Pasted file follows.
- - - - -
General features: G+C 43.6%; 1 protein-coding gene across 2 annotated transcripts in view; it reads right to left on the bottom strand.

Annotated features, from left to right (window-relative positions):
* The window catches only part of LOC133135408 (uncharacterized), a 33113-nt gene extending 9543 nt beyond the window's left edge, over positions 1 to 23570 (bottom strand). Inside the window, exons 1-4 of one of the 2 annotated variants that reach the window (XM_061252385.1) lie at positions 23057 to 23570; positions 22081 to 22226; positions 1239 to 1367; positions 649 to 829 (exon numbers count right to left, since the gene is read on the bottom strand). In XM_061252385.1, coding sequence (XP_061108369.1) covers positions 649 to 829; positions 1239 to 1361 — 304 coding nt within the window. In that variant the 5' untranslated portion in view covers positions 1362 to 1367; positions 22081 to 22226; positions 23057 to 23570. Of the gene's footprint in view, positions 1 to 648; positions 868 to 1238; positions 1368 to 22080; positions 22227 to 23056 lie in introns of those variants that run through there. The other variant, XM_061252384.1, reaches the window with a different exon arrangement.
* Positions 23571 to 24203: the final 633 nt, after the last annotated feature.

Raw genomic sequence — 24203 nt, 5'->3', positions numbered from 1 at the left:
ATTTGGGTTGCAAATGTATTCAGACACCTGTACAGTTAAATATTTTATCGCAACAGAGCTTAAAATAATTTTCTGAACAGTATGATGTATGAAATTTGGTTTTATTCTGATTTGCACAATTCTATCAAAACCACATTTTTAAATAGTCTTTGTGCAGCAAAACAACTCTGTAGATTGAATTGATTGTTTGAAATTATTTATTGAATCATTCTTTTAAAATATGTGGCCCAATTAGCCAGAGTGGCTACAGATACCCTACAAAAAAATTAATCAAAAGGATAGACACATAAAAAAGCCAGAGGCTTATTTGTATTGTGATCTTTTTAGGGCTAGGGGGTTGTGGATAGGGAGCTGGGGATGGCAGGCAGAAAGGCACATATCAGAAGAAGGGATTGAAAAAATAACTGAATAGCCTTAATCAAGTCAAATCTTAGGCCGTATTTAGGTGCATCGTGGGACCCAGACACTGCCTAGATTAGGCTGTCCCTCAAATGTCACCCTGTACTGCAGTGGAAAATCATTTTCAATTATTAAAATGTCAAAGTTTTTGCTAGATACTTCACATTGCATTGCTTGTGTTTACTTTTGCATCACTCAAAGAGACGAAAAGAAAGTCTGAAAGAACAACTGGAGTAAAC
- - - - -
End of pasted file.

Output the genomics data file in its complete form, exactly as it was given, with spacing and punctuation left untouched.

General features: G+C 43.6%; 1 protein-coding gene across 2 annotated transcripts in view; it reads right to left on the bottom strand.

Annotated features, from left to right (window-relative positions):
* The window catches only part of LOC133135408 (uncharacterized), a 33113-nt gene extending 9543 nt beyond the window's left edge, over positions 1 to 23570 (bottom strand). Inside the window, exons 1-4 of one of the 2 annotated variants that reach the window (XM_061252385.1) lie at positions 23057 to 23570; positions 22081 to 22226; positions 1239 to 1367; positions 649 to 829 (exon numbers count right to left, since the gene is read on the bottom strand). In XM_061252385.1, coding sequence (XP_061108369.1) covers positions 649 to 829; positions 1239 to 1361 — 304 coding nt within the window. In that variant the 5' untranslated portion in view covers positions 1362 to 1367; positions 22081 to 22226; positions 23057 to 23570. Of the gene's footprint in view, positions 1 to 648; positions 868 to 1238; positions 1368 to 22080; positions 22227 to 23056 lie in introns of those variants that run through there. The other variant, XM_061252384.1, reaches the window with a different exon arrangement.
* Positions 23571 to 24203: the final 633 nt, after the last annotated feature.

Raw genomic sequence — 24203 nt, 5'->3', positions numbered from 1 at the left:
ATTTGGGTTGCAAATGTATTCAGACACCTGTACAGTTAAATATTTTATCGCAACAGAGCTTAAAATAATTTTCTGAACAGTATGATGTATGAAATTTGGTTTTATTCTGATTTGCACAATTCTATCAAAACCACATTTTTAAATAGTCTTTGTGCAGCAAAACAACTCTGTAGATTGAATTGATTGTTTGAAATTATTTATTGAATCATTCTTTTAAAATATGTGGCCCAATTAGCCAGAGTGGCTACAGATACCCTACAAAAAAATTAATCAAAAGGATAGACACATAAAAAAGCCAGAGGCTTATTTGTATTGTGATCTTTTTAGGGCTAGGGGGTTGTGGATAGGGAGCTGGGGATGGCAGGCAGAAAGGCACATATCAGAAGAAGGGATTGAAAAAATAACTGAATAGCCTTAATCAAGTCAAATCTTAGGCCGTATTTAGGTGCATCGTGGGACCCAGACACTGCCTAGATTAGGCTGTCCCTCAAATGTCACCCTGTACTGCAGTGGAAAATCATTTTCAATTATTAAAATGTCAAAGTTTTTGCTAGATACTTCACATTGCATTGCTTGTGTTTACTTTTGCATCACTCAAAGAGACGAAAAGAAAGTCTGAAAGAACAACTGGAGTAAAC